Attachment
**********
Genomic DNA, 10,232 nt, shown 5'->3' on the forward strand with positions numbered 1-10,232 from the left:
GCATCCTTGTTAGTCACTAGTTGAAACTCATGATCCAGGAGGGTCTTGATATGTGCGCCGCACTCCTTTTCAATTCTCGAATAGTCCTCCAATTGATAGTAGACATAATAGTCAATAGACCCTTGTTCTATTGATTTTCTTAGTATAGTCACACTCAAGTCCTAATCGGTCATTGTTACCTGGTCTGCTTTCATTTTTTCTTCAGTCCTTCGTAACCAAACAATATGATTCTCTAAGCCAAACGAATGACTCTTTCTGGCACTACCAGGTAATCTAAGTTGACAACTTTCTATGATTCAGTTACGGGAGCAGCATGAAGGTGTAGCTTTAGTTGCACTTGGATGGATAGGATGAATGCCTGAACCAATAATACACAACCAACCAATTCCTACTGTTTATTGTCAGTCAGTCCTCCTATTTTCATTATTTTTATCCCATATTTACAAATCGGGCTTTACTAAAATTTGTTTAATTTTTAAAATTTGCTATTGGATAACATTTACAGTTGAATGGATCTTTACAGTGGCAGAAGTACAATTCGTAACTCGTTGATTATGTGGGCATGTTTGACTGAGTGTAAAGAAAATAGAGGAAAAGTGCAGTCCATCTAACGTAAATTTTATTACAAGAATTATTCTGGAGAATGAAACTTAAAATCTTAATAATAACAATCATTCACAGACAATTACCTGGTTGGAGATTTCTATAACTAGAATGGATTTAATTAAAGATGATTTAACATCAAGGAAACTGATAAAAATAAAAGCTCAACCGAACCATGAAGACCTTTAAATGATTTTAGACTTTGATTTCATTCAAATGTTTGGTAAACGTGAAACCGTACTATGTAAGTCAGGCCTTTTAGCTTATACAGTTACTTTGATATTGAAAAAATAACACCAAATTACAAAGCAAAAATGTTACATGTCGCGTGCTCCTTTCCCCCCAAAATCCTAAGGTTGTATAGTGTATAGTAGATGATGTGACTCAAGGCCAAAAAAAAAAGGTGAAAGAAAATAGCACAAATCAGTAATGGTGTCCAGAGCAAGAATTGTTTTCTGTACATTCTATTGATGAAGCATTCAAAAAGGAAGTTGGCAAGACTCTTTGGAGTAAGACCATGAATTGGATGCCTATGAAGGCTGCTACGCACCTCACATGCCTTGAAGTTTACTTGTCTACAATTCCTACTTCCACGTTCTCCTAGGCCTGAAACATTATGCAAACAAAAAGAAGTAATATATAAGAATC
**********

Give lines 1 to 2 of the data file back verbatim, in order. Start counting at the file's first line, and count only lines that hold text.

Genomic DNA, 10,232 nt, shown 5'->3' on the forward strand with positions numbered 1-10,232 from the left:
GCATCCTTGTTAGTCACTAGTTGAAACTCATGATCCAGGAGGGTCTTGATATGTGCGCCGCACTCCTTTTCAATTCTCGAATAGTCCTCCAATTGATAGTAGACATAATAGTCAATAGACCCTTGTTCTATTGATTTTCTTAGTATAGTCACACTCAAGTCCTAATCGGTCATTGTTACCTGGTCTGCTTTCATTTTTTCTTCAGTCCTTCGTAACCAAACAATATGATTCTCTAAGCCAAACGAATGACTCTTTCTGGCACTACCAGGTAATCTAAGTTGACAACTTTCTATGATTCAGTTACGGGAGCAGCATGAAGGTGTAGCTTTAGTTGCACTTGGATGGATAGGATGAATGCCTGAACCAATAATACACAACCAACCAATTCCTACTGTTTATTGTCAGTCAGTCCTCCTATTTTCATTATTTTTATCCCATATTTACAAATCGGGCTTTACTAAAATTTGTTTAATTTTTAAAATTTGCTATTGGATAACATTTACAGTTGAATGGATCTTTACAGTGGCAGAAGTACAATTCGTAACTCGTTGATTATGTGGGCATGTTTGACTGAGTGTAAAGAAAATAGAGGAAAAGTGCAGTCCATCTAACGTAAATTTTATTACAAGAATTATTCTGGAGAATGAAACTTAAAATCTTAATAATAACAATCATTCACAGACAATTACCTGGTTGGAGATTTCTATAACTAGAATGGATTTAATTAAAGATGATTTAACATCAAGGAAACTGATAAAAATAAAAGCTCAACCGAACCATGAAGACCTTTAAATGATTTTAGACTTTGATTTCATTCAAATGTTTGGTAAACGTGAAACCGTACTATGTAAGTCAGGCCTTTTAGCTTATACAGTTACTTTGATATTGAAAAAATAACACCAAATTACAAAGCAAAAATGTTACATGTCGCGTGCTCCTTTCCCCCCAAAATCCTAAGGTTGTATAGTGTATAGTAGATGATGTGACTCAAGGCCAAAAAAAAAAGGTGAAAGAAAATAGCACAAATCAGTAATGGTGTCCAGAGCAAGAATTGTTTTCTGTACATTCTATTGATGAAGCATTCAAAAAGGAAGTTGGCAAGACTCTTTGGAGTAAGACCATGAATTGGATGCCTATGAAGGCTGCTACGCACCTCACATGCCTTGAAGTTTACTTGTCTACAATTCCTACTTCCACGTTCTCCTAGGCCTGAAACATTATGCAAACAAAAAGAAGTAATATATAAGAATC